Here we look at the 10 greatest Women’s Singles Finals at Roland Garros ever.
#10 1998, Vicario vs Seles
Arantxa Sánchez Vicario won the title, defeating Monica Seles, 7–6(7–5), 0–6, 6–2, in the final, marking the last time Sánchez Vicario defeated Seles at any tournament. It’s also the personal last Grand Slam final of both Sánchez and Seles.
Monica Seles, who somehow willed her way into the French Open final a few short weeks after losing her father to cancer, had sympathy and tragedy on her side of the net. If anyone deserved a happy ending to two draining weeks on this soggy red clay, it was Seles.
A three-time champion here, she made an inspired bid for a 10th career Grand Slam singles crown at the very event that launched her back in 1990.
#9 2007, Justine Henin vs Ana Ivanovic
The two-time defending champion was Justine Henin. She captured her 4th overall and 3rd consecutive French Open title after defeating Ana Ivanovic of Serbia 6–1, 6–2 in the championship match. This would be Henin’s last French open title (4th), and Ivanovic would capture her first grand slam at Roland Garros the following year. She became the first woman since Monica Seles in 1990-92 to win three consecutive Roland Garros titles, and only the second since 1937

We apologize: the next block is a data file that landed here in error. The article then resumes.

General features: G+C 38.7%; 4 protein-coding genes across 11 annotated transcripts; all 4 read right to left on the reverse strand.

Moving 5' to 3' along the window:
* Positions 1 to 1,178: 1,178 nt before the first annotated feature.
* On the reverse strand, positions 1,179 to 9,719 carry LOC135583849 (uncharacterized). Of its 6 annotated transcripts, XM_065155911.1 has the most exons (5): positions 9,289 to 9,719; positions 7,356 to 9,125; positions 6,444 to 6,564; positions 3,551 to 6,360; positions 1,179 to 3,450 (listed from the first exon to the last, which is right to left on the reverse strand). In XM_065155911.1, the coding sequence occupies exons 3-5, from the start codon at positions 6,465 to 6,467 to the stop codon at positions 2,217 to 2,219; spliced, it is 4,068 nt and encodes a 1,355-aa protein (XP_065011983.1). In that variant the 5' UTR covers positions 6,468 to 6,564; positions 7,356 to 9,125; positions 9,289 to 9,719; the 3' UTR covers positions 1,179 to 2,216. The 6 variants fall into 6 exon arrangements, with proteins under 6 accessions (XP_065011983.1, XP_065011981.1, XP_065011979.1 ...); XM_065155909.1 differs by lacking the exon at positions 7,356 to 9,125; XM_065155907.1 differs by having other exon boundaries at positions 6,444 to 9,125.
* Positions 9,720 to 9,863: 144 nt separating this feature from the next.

Ivanovic, a Serb playing in her first Grand Slam final, started well before her play deteriorated. The first sign of trouble came when she awkwardly hit a serve 10 feet long, prompting groans from the crowd. She double-faulted to fall behind 3-1, and the mistakes came in flurries after that.
#8 Steffi Graf vs Arantxa Sanchez Vicario, 1989
This was the first time that an unseeded player had won the Roland Garros that too against someone who became an overnight sensation by beating the “machine” Martina Navratilova. Vicario’s debut Grand slam win ensured she secured the no.1 seed in the foreseeable future.
As for Steffi Graf was the two-time defending champion, but lost in the final to 17-year-old, 7–6(8–6), 3–6, 7–5, ending her winning streak of Grand Slam singles titles at five. Graf served for the third set at 5–3, but lost the game at love and won only three more points in the match from that point. It was the first of Sánchez-Vicario’s three French Open titles, which she also won in 1994 and 1998.
#7 1993, Steffi Graf vs Mary Joe Fernandez